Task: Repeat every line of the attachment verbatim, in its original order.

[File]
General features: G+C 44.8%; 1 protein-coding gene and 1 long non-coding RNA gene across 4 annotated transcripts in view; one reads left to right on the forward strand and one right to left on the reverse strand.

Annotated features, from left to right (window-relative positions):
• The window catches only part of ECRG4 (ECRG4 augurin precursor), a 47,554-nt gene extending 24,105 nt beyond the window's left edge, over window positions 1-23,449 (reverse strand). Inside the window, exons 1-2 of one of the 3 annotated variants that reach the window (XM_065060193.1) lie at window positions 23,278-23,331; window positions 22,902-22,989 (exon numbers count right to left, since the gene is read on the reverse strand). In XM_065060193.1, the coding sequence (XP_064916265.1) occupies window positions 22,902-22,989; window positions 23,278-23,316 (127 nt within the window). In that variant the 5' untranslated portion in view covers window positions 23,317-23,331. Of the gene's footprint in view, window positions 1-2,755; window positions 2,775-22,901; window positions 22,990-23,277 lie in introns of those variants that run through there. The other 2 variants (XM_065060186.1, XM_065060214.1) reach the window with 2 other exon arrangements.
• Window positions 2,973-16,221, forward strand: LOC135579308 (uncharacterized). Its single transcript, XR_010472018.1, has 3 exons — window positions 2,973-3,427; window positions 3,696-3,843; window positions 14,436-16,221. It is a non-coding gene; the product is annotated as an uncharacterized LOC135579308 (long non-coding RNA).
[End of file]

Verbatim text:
General features: G+C 44.8%; 1 protein-coding gene and 1 long non-coding RNA gene across 4 annotated transcripts in view; one reads left to right on the forward strand and one right to left on the reverse strand.

Annotated features, from left to right (window-relative positions):
• The window catches only part of ECRG4 (ECRG4 augurin precursor), a 47,554-nt gene extending 24,105 nt beyond the window's left edge, over window positions 1-23,449 (reverse strand). Inside the window, exons 1-2 of one of the 3 annotated variants that reach the window (XM_065060193.1) lie at window positions 23,278-23,331; window positions 22,902-22,989 (exon numbers count right to left, since the gene is read on the reverse strand). In XM_065060193.1, the coding sequence (XP_064916265.1) occupies window positions 22,902-22,989; window positions 23,278-23,316 (127 nt within the window). In that variant the 5' untranslated portion in view covers window positions 23,317-23,331. Of the gene's footprint in view, window positions 1-2,755; window positions 2,775-22,901; window positions 22,990-23,277 lie in introns of those variants that run through there. The other 2 variants (XM_065060186.1, XM_065060214.1) reach the window with 2 other exon arrangements.
• Window positions 2,973-16,221, forward strand: LOC135579308 (uncharacterized). Its single transcript, XR_010472018.1, has 3 exons — window positions 2,973-3,427; window positions 3,696-3,843; window positions 14,436-16,221. It is a non-coding gene; the product is annotated as an uncharacterized LOC135579308 (long non-coding RNA).